The overall impression is of a more‑than‑adequate sound that can be created and customised with ease. All the sounds (both guitar and bass) translated well directly to tape providing a convincing presence either within a mix or in isolation. While the sounds may not be as responsive to picking style as a real tube amp or something like the popular Marshall JMP1 guitar preamp, the 503 is a lot ch eaper. A more direct comparison might be with Korg's Pandora MkII which, for another £70 or so, offers a similar set of amp/cab simulations plus a wider range of multi‑effects. Zoom (among others) also make other units in this higher price bracket.
The amp and speaker cabinet simulations available in the 503 are pretty effective. With the addition of a drum machine and a microphone, the 503 would make it very easy to sketch out your electric guitar‑based song ideas on a basic multitrack. If you are working on a tight budget, want a wall of sound but don't want to be a candidate for Neighbours From Hell then the Zoom 503 is well worth checking out.
Of the 15 amp types, nine are intended for guitar use (G1‑G9) and five for bass (b1‑b5). The remaining model is configured as 'flat' (FL), but allows access to the EQ, or the amp simulation can be turned off completely. Both guitar and bass amp types vary from clean to overdriven. For example:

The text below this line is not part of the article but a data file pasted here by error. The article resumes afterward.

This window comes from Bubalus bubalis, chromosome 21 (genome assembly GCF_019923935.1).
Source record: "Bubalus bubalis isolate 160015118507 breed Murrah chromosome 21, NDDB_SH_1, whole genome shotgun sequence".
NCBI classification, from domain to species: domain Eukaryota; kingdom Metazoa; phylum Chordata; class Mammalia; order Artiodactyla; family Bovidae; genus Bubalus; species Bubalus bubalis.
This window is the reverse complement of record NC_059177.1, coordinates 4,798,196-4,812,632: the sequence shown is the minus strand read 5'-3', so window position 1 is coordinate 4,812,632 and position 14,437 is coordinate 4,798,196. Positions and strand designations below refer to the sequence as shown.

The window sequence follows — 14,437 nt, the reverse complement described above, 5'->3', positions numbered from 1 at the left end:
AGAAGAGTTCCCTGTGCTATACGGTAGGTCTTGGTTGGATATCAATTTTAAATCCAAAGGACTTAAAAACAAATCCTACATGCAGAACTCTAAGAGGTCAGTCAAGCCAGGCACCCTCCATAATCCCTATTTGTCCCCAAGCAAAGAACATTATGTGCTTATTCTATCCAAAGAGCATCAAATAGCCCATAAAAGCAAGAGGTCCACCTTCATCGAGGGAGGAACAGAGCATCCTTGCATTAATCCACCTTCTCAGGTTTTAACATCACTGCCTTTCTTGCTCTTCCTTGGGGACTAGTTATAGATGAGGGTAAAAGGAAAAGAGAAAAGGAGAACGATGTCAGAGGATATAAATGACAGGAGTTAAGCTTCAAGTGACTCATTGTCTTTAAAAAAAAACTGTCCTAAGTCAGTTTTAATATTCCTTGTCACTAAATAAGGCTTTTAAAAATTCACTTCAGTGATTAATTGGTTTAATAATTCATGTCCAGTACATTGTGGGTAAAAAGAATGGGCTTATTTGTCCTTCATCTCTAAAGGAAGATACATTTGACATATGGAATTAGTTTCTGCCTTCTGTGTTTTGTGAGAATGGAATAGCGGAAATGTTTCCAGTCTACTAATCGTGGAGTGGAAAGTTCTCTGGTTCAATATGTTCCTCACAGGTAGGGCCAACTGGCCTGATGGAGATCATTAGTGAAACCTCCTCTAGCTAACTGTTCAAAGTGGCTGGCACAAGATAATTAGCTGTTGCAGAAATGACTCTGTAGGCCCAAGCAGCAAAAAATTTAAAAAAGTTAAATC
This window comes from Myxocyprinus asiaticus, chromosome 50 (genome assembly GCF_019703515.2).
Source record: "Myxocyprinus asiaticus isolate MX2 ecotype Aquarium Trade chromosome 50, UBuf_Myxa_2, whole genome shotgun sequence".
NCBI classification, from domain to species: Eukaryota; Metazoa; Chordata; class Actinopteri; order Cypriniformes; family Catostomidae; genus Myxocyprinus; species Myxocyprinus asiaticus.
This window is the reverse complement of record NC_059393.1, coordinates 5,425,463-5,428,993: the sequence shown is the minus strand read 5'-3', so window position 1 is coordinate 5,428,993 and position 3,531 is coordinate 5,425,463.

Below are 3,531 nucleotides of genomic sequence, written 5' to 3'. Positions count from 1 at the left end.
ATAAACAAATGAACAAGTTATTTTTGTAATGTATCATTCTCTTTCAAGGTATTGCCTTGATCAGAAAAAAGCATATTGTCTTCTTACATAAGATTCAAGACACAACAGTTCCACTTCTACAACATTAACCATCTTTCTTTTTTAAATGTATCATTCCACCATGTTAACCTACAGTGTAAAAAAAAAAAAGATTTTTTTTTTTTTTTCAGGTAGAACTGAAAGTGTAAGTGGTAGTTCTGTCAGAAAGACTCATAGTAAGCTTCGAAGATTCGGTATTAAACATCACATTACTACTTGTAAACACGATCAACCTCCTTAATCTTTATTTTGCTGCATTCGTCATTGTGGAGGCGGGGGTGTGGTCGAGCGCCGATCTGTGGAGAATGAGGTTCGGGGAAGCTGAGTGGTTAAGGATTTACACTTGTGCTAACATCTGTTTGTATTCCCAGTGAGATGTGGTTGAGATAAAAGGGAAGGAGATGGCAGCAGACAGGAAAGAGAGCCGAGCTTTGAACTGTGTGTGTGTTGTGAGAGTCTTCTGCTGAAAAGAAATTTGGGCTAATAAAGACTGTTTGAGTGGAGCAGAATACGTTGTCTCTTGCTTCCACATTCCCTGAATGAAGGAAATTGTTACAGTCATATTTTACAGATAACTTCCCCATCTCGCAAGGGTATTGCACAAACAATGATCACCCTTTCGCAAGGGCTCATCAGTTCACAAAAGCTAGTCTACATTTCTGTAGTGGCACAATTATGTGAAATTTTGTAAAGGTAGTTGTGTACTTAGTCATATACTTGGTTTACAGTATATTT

- G2 'MS DRIVE'
A 'British' tube stack amp in overdriven mode.
- G6 'PV DRIVE'
A high‑gain tube stack amp with heavy metal in mind.
- G7 'J CLEAN'
A clean style combo amp.
- b1 'TE CLEAN'
Clean bass amp with strong midrange.
- b4 'AC DRIVE'
Overdriven bass amp sound.
For the 'clean' amp models, the Gain setting adjusts the compressor (guitar amps) or limiter (bass amps). For the overdriven amp types the Gain setting adjusts the distortion intensity.
Four of the six cabinet simulators are designed for guitar (two combo and two stack types) and the other two for bass. The different types are essentially intended to mimic different speaker combinations (for example, a combo with one 12‑inch speaker or a 'wall' of 4 x
12‑inch cabinets!). For each cabinet type, the 'ringing depth' can also be set.
|6||Cabinet Type & Depth|
|7||Mic Position & Noise Reduction|
- Wide range of sounds available.
- Creditable imitations of amp and cab combinations which go well directly to tape.
- Easy editing.
- Presets might need a tweak to hear the unit at its best.
- A little noise apparent on high gain settings as notes fade.
For those working on a tight budget, the Zoom 503 provides an excellent option for getting a range of convincing electric guitar and bass sounds on to a multitrack.